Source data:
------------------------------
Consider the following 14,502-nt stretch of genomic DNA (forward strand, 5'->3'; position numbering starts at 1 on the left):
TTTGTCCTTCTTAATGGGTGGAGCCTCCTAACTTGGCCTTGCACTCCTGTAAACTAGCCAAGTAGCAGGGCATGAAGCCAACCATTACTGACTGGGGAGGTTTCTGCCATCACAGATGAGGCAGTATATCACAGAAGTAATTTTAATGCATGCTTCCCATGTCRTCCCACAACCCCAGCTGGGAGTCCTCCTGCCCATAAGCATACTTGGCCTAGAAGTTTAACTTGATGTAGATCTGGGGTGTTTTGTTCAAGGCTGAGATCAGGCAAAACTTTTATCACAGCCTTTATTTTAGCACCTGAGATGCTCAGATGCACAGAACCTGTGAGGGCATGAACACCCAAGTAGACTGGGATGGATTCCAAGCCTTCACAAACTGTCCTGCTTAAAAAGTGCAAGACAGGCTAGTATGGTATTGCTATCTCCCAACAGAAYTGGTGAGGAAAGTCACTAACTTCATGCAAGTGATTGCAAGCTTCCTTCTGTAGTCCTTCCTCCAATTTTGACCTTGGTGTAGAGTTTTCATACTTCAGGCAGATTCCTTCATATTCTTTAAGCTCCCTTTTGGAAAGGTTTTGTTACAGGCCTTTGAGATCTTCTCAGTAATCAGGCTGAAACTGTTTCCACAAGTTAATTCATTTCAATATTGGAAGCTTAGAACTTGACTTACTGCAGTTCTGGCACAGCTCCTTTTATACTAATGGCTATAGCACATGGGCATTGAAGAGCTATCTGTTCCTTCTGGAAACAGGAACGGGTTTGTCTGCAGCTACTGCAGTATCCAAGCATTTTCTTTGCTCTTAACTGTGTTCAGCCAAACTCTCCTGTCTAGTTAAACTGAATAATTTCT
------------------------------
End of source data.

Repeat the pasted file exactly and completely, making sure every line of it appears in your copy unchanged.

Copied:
Consider the following 14,502-nt stretch of genomic DNA (forward strand, 5'->3'; position numbering starts at 1 on the left):
TTTGTCCTTCTTAATGGGTGGAGCCTCCTAACTTGGCCTTGCACTCCTGTAAACTAGCCAAGTAGCAGGGCATGAAGCCAACCATTACTGACTGGGGAGGTTTCTGCCATCACAGATGAGGCAGTATATCACAGAAGTAATTTTAATGCATGCTTCCCATGTCRTCCCACAACCCCAGCTGGGAGTCCTCCTGCCCATAAGCATACTTGGCCTAGAAGTTTAACTTGATGTAGATCTGGGGTGTTTTGTTCAAGGCTGAGATCAGGCAAAACTTTTATCACAGCCTTTATTTTAGCACCTGAGATGCTCAGATGCACAGAACCTGTGAGGGCATGAACACCCAAGTAGACTGGGATGGATTCCAAGCCTTCACAAACTGTCCTGCTTAAAAAGTGCAAGACAGGCTAGTATGGTATTGCTATCTCCCAACAGAAYTGGTGAGGAAAGTCACTAACTTCATGCAAGTGATTGCAAGCTTCCTTCTGTAGTCCTTCCTCCAATTTTGACCTTGGTGTAGAGTTTTCATACTTCAGGCAGATTCCTTCATATTCTTTAAGCTCCCTTTTGGAAAGGTTTTGTTACAGGCCTTTGAGATCTTCTCAGTAATCAGGCTGAAACTGTTTCCACAAGTTAATTCATTTCAATATTGGAAGCTTAGAACTTGACTTACTGCAGTTCTGGCACAGCTCCTTTTATACTAATGGCTATAGCACATGGGCATTGAAGAGCTATCTGTTCCTTCTGGAAACAGGAACGGGTTTGTCTGCAGCTACTGCAGTATCCAAGCATTTTCTTTGCTCTTAACTGTGTTCAGCCAAACTCTCCTGTCTAGTTAAACTGAATAATTTCT